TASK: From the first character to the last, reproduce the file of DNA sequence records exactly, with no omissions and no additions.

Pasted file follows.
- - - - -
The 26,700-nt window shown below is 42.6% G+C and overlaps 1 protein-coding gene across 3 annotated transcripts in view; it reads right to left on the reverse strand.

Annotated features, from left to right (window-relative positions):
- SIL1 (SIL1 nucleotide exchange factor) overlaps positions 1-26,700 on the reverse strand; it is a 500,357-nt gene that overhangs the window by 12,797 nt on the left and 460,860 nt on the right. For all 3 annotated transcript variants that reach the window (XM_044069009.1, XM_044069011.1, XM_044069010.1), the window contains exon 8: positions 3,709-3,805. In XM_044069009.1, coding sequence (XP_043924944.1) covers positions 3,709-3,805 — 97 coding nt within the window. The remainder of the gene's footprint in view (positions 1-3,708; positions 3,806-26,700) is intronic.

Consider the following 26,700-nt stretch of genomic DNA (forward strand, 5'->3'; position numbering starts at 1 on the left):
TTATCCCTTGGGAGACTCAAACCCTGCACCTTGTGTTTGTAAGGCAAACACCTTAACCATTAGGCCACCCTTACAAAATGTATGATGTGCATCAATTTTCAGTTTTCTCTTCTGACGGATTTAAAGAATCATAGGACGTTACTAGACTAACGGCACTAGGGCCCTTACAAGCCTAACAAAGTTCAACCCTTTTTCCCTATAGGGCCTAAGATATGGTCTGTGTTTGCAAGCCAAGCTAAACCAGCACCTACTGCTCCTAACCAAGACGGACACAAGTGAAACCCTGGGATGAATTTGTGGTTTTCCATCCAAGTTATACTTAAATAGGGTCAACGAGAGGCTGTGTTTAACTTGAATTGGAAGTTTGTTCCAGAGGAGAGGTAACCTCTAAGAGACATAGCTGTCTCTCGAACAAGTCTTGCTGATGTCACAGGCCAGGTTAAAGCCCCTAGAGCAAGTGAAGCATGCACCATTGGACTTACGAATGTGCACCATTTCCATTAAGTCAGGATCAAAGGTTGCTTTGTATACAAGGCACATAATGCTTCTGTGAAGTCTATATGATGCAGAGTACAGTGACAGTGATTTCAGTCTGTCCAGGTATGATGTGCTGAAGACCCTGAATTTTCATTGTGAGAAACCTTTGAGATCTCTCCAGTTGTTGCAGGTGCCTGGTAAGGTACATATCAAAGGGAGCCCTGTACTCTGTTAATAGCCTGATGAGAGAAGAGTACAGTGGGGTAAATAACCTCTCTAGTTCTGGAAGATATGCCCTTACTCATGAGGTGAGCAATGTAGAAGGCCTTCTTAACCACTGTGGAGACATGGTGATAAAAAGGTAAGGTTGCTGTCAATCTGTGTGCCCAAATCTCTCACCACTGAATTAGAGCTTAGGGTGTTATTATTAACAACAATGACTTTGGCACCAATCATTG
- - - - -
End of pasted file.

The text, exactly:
The 26,700-nt window shown below is 42.6% G+C and overlaps 1 protein-coding gene across 3 annotated transcripts in view; it reads right to left on the reverse strand.

Annotated features, from left to right (window-relative positions):
- SIL1 (SIL1 nucleotide exchange factor) overlaps positions 1-26,700 on the reverse strand; it is a 500,357-nt gene that overhangs the window by 12,797 nt on the left and 460,860 nt on the right. For all 3 annotated transcript variants that reach the window (XM_044069009.1, XM_044069011.1, XM_044069010.1), the window contains exon 8: positions 3,709-3,805. In XM_044069009.1, coding sequence (XP_043924944.1) covers positions 3,709-3,805 — 97 coding nt within the window. The remainder of the gene's footprint in view (positions 1-3,708; positions 3,806-26,700) is intronic.

Consider the following 26,700-nt stretch of genomic DNA (forward strand, 5'->3'; position numbering starts at 1 on the left):
TTATCCCTTGGGAGACTCAAACCCTGCACCTTGTGTTTGTAAGGCAAACACCTTAACCATTAGGCCACCCTTACAAAATGTATGATGTGCATCAATTTTCAGTTTTCTCTTCTGACGGATTTAAAGAATCATAGGACGTTACTAGACTAACGGCACTAGGGCCCTTACAAGCCTAACAAAGTTCAACCCTTTTTCCCTATAGGGCCTAAGATATGGTCTGTGTTTGCAAGCCAAGCTAAACCAGCACCTACTGCTCCTAACCAAGACGGACACAAGTGAAACCCTGGGATGAATTTGTGGTTTTCCATCCAAGTTATACTTAAATAGGGTCAACGAGAGGCTGTGTTTAACTTGAATTGGAAGTTTGTTCCAGAGGAGAGGTAACCTCTAAGAGACATAGCTGTCTCTCGAACAAGTCTTGCTGATGTCACAGGCCAGGTTAAAGCCCCTAGAGCAAGTGAAGCATGCACCATTGGACTTACGAATGTGCACCATTTCCATTAAGTCAGGATCAAAGGTTGCTTTGTATACAAGGCACATAATGCTTCTGTGAAGTCTATATGATGCAGAGTACAGTGACAGTGATTTCAGTCTGTCCAGGTATGATGTGCTGAAGACCCTGAATTTTCATTGTGAGAAACCTTTGAGATCTCTCCAGTTGTTGCAGGTGCCTGGTAAGGTACATATCAAAGGGAGCCCTGTACTCTGTTAATAGCCTGATGAGAGAAGAGTACAGTGGGGTAAATAACCTCTCTAGTTCTGGAAGATATGCCCTTACTCATGAGGTGAGCAATGTAGAAGGCCTTCTTAACCACTGTGGAGACATGGTGATAAAAAGGTAAGGTTGCTGTCAATCTGTGTGCCCAAATCTCTCACCACTGAATTAGAGCTTAGGGTGTTATTATTAACAACAATGACTTTGGCACCAATCATTG